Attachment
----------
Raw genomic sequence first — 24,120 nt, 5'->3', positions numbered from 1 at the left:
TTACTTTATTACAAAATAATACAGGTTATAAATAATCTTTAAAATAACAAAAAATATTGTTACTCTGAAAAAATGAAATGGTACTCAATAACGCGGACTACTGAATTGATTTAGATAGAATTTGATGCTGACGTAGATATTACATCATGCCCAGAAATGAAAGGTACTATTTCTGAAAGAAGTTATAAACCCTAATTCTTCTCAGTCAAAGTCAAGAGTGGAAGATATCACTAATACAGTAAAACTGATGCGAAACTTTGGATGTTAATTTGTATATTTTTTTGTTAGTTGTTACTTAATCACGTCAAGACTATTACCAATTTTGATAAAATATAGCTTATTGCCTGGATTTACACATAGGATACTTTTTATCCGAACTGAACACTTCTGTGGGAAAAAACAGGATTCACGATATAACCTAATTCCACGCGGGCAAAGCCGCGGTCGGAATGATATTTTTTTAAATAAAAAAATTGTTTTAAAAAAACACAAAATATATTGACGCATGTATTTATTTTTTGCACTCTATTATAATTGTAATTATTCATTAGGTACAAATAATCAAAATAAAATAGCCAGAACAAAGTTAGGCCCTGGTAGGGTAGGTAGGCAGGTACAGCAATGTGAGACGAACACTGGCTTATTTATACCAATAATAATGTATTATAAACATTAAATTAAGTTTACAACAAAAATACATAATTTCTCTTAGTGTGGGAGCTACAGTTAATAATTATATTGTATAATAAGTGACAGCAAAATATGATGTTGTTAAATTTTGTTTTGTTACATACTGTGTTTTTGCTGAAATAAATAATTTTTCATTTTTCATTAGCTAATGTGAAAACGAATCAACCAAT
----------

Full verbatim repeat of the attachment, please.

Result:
Raw genomic sequence first — 24,120 nt, 5'->3', positions numbered from 1 at the left:
TTACTTTATTACAAAATAATACAGGTTATAAATAATCTTTAAAATAACAAAAAATATTGTTACTCTGAAAAAATGAAATGGTACTCAATAACGCGGACTACTGAATTGATTTAGATAGAATTTGATGCTGACGTAGATATTACATCATGCCCAGAAATGAAAGGTACTATTTCTGAAAGAAGTTATAAACCCTAATTCTTCTCAGTCAAAGTCAAGAGTGGAAGATATCACTAATACAGTAAAACTGATGCGAAACTTTGGATGTTAATTTGTATATTTTTTTGTTAGTTGTTACTTAATCACGTCAAGACTATTACCAATTTTGATAAAATATAGCTTATTGCCTGGATTTACACATAGGATACTTTTTATCCGAACTGAACACTTCTGTGGGAAAAAACAGGATTCACGATATAACCTAATTCCACGCGGGCAAAGCCGCGGTCGGAATGATATTTTTTTAAATAAAAAAATTGTTTTAAAAAAACACAAAATATATTGACGCATGTATTTATTTTTTGCACTCTATTATAATTGTAATTATTCATTAGGTACAAATAATCAAAATAAAATAGCCAGAACAAAGTTAGGCCCTGGTAGGGTAGGTAGGCAGGTACAGCAATGTGAGACGAACACTGGCTTATTTATACCAATAATAATGTATTATAAACATTAAATTAAGTTTACAACAAAAATACATAATTTCTCTTAGTGTGGGAGCTACAGTTAATAATTATATTGTATAATAAGTGACAGCAAAATATGATGTTGTTAAATTTTGTTTTGTTACATACTGTGTTTTTGCTGAAATAAATAATTTTTCATTTTTCATTAGCTAATGTGAAAACGAATCAACCAAT